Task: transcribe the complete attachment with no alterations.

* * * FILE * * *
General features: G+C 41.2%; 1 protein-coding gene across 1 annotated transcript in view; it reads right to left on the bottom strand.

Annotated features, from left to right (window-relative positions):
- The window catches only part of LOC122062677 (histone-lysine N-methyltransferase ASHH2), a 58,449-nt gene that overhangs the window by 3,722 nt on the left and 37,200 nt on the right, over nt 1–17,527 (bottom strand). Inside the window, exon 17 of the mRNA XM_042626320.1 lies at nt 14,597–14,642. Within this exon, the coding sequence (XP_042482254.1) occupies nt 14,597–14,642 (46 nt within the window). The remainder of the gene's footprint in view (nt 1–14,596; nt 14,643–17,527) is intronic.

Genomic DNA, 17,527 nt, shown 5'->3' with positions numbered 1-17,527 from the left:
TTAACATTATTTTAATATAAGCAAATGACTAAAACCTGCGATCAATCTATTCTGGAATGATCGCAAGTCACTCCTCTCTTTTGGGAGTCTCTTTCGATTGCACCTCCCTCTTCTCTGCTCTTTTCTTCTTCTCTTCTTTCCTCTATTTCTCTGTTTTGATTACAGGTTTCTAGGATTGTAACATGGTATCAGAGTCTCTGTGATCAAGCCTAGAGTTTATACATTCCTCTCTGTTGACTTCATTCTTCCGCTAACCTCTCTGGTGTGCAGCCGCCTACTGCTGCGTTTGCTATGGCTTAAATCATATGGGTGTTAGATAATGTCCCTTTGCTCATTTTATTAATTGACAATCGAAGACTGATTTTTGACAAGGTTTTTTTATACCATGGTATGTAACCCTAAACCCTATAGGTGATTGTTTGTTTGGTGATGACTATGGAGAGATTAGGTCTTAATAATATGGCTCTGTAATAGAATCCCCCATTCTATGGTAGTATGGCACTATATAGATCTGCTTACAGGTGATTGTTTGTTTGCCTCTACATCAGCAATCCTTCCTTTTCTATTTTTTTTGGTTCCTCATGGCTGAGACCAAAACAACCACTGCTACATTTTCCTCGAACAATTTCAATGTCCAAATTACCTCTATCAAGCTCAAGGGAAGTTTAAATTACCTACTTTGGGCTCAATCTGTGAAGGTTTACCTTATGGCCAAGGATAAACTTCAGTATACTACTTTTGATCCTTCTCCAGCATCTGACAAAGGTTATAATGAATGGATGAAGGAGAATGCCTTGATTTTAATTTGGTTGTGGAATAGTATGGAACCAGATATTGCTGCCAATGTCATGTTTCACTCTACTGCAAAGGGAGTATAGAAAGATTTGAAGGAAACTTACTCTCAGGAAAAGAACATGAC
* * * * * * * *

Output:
General features: G+C 41.2%; 1 protein-coding gene across 1 annotated transcript in view; it reads right to left on the bottom strand.

Annotated features, from left to right (window-relative positions):
- The window catches only part of LOC122062677 (histone-lysine N-methyltransferase ASHH2), a 58,449-nt gene that overhangs the window by 3,722 nt on the left and 37,200 nt on the right, over nt 1–17,527 (bottom strand). Inside the window, exon 17 of the mRNA XM_042626320.1 lies at nt 14,597–14,642. Within this exon, the coding sequence (XP_042482254.1) occupies nt 14,597–14,642 (46 nt within the window). The remainder of the gene's footprint in view (nt 1–14,596; nt 14,643–17,527) is intronic.

Genomic DNA, 17,527 nt, shown 5'->3' with positions numbered 1-17,527 from the left:
TTAACATTATTTTAATATAAGCAAATGACTAAAACCTGCGATCAATCTATTCTGGAATGATCGCAAGTCACTCCTCTCTTTTGGGAGTCTCTTTCGATTGCACCTCCCTCTTCTCTGCTCTTTTCTTCTTCTCTTCTTTCCTCTATTTCTCTGTTTTGATTACAGGTTTCTAGGATTGTAACATGGTATCAGAGTCTCTGTGATCAAGCCTAGAGTTTATACATTCCTCTCTGTTGACTTCATTCTTCCGCTAACCTCTCTGGTGTGCAGCCGCCTACTGCTGCGTTTGCTATGGCTTAAATCATATGGGTGTTAGATAATGTCCCTTTGCTCATTTTATTAATTGACAATCGAAGACTGATTTTTGACAAGGTTTTTTTATACCATGGTATGTAACCCTAAACCCTATAGGTGATTGTTTGTTTGGTGATGACTATGGAGAGATTAGGTCTTAATAATATGGCTCTGTAATAGAATCCCCCATTCTATGGTAGTATGGCACTATATAGATCTGCTTACAGGTGATTGTTTGTTTGCCTCTACATCAGCAATCCTTCCTTTTCTATTTTTTTTGGTTCCTCATGGCTGAGACCAAAACAACCACTGCTACATTTTCCTCGAACAATTTCAATGTCCAAATTACCTCTATCAAGCTCAAGGGAAGTTTAAATTACCTACTTTGGGCTCAATCTGTGAAGGTTTACCTTATGGCCAAGGATAAACTTCAGTATACTACTTTTGATCCTTCTCCAGCATCTGACAAAGGTTATAATGAATGGATGAAGGAGAATGCCTTGATTTTAATTTGGTTGTGGAATAGTATGGAACCAGATATTGCTGCCAATGTCATGTTTCACTCTACTGCAAAGGGAGTATAGAAAGATTTGAAGGAAACTTACTCTCAGGAAAAGAACATGAC